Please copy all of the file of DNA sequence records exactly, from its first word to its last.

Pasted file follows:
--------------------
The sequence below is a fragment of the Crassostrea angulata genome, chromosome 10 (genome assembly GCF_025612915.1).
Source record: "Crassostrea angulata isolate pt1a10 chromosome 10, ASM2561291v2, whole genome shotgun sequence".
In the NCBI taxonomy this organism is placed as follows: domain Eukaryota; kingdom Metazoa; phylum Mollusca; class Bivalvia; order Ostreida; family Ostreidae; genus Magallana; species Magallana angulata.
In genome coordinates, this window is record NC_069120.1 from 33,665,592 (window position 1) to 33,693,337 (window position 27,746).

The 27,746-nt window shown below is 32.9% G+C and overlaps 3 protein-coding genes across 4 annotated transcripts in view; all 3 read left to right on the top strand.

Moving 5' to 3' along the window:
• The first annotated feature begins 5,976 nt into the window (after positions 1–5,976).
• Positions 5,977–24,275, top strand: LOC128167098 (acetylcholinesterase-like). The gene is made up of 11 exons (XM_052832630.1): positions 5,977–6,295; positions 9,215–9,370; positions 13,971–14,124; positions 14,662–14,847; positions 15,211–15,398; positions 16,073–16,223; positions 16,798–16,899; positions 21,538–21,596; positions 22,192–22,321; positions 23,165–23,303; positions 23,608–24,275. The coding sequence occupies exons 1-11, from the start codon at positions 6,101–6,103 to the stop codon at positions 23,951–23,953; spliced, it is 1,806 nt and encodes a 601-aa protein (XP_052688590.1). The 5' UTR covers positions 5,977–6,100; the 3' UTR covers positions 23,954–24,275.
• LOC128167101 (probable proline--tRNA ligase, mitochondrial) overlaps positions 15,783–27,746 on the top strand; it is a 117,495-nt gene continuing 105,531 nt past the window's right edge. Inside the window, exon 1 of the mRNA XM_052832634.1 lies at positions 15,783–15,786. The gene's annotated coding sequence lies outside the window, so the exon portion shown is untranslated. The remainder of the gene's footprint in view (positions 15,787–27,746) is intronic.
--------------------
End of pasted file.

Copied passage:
The sequence below is a fragment of the Crassostrea angulata genome, chromosome 10 (genome assembly GCF_025612915.1).
Source record: "Crassostrea angulata isolate pt1a10 chromosome 10, ASM2561291v2, whole genome shotgun sequence".
In the NCBI taxonomy this organism is placed as follows: domain Eukaryota; kingdom Metazoa; phylum Mollusca; class Bivalvia; order Ostreida; family Ostreidae; genus Magallana; species Magallana angulata.
In genome coordinates, this window is record NC_069120.1 from 33,665,592 (window position 1) to 33,693,337 (window position 27,746).

The 27,746-nt window shown below is 32.9% G+C and overlaps 3 protein-coding genes across 4 annotated transcripts in view; all 3 read left to right on the top strand.

Moving 5' to 3' along the window:
• The first annotated feature begins 5,976 nt into the window (after positions 1–5,976).
• Positions 5,977–24,275, top strand: LOC128167098 (acetylcholinesterase-like). The gene is made up of 11 exons (XM_052832630.1): positions 5,977–6,295; positions 9,215–9,370; positions 13,971–14,124; positions 14,662–14,847; positions 15,211–15,398; positions 16,073–16,223; positions 16,798–16,899; positions 21,538–21,596; positions 22,192–22,321; positions 23,165–23,303; positions 23,608–24,275. The coding sequence occupies exons 1-11, from the start codon at positions 6,101–6,103 to the stop codon at positions 23,951–23,953; spliced, it is 1,806 nt and encodes a 601-aa protein (XP_052688590.1). The 5' UTR covers positions 5,977–6,100; the 3' UTR covers positions 23,954–24,275.
• LOC128167101 (probable proline--tRNA ligase, mitochondrial) overlaps positions 15,783–27,746 on the top strand; it is a 117,495-nt gene continuing 105,531 nt past the window's right edge. Inside the window, exon 1 of the mRNA XM_052832634.1 lies at positions 15,783–15,786. The gene's annotated coding sequence lies outside the window, so the exon portion shown is untranslated. The remainder of the gene's footprint in view (positions 15,787–27,746) is intronic.